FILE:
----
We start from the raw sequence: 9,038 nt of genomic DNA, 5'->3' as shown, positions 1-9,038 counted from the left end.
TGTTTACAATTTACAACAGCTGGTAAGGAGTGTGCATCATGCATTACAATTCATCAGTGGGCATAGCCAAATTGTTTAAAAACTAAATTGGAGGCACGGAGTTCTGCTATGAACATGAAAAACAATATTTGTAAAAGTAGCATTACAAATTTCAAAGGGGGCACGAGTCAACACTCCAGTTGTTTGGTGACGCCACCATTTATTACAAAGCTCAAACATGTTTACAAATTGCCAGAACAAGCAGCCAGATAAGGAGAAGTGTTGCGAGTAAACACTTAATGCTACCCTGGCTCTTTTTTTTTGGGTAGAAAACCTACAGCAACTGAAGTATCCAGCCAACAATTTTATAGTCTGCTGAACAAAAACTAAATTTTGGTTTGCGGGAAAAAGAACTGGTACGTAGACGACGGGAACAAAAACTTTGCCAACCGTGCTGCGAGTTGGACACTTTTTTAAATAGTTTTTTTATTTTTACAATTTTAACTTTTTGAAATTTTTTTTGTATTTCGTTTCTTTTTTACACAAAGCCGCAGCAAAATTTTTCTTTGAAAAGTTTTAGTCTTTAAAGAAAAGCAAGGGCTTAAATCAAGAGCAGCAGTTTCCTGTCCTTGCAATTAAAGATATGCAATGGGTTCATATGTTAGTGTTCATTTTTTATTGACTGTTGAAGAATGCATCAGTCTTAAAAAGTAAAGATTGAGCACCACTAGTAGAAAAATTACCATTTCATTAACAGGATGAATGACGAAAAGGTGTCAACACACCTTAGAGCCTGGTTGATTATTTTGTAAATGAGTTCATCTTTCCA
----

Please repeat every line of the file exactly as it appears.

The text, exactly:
We start from the raw sequence: 9,038 nt of genomic DNA, 5'->3' as shown, positions 1-9,038 counted from the left end.
TGTTTACAATTTACAACAGCTGGTAAGGAGTGTGCATCATGCATTACAATTCATCAGTGGGCATAGCCAAATTGTTTAAAAACTAAATTGGAGGCACGGAGTTCTGCTATGAACATGAAAAACAATATTTGTAAAAGTAGCATTACAAATTTCAAAGGGGGCACGAGTCAACACTCCAGTTGTTTGGTGACGCCACCATTTATTACAAAGCTCAAACATGTTTACAAATTGCCAGAACAAGCAGCCAGATAAGGAGAAGTGTTGCGAGTAAACACTTAATGCTACCCTGGCTCTTTTTTTTTGGGTAGAAAACCTACAGCAACTGAAGTATCCAGCCAACAATTTTATAGTCTGCTGAACAAAAACTAAATTTTGGTTTGCGGGAAAAAGAACTGGTACGTAGACGACGGGAACAAAAACTTTGCCAACCGTGCTGCGAGTTGGACACTTTTTTAAATAGTTTTTTTATTTTTACAATTTTAACTTTTTGAAATTTTTTTTGTATTTCGTTTCTTTTTTACACAAAGCCGCAGCAAAATTTTTCTTTGAAAAGTTTTAGTCTTTAAAGAAAAGCAAGGGCTTAAATCAAGAGCAGCAGTTTCCTGTCCTTGCAATTAAAGATATGCAATGGGTTCATATGTTAGTGTTCATTTTTTATTGACTGTTGAAGAATGCATCAGTCTTAAAAAGTAAAGATTGAGCACCACTAGTAGAAAAATTACCATTTCATTAACAGGATGAATGACGAAAAGGTGTCAACACACCTTAGAGCCTGGTTGATTATTTTGTAAATGAGTTCATCTTTCCA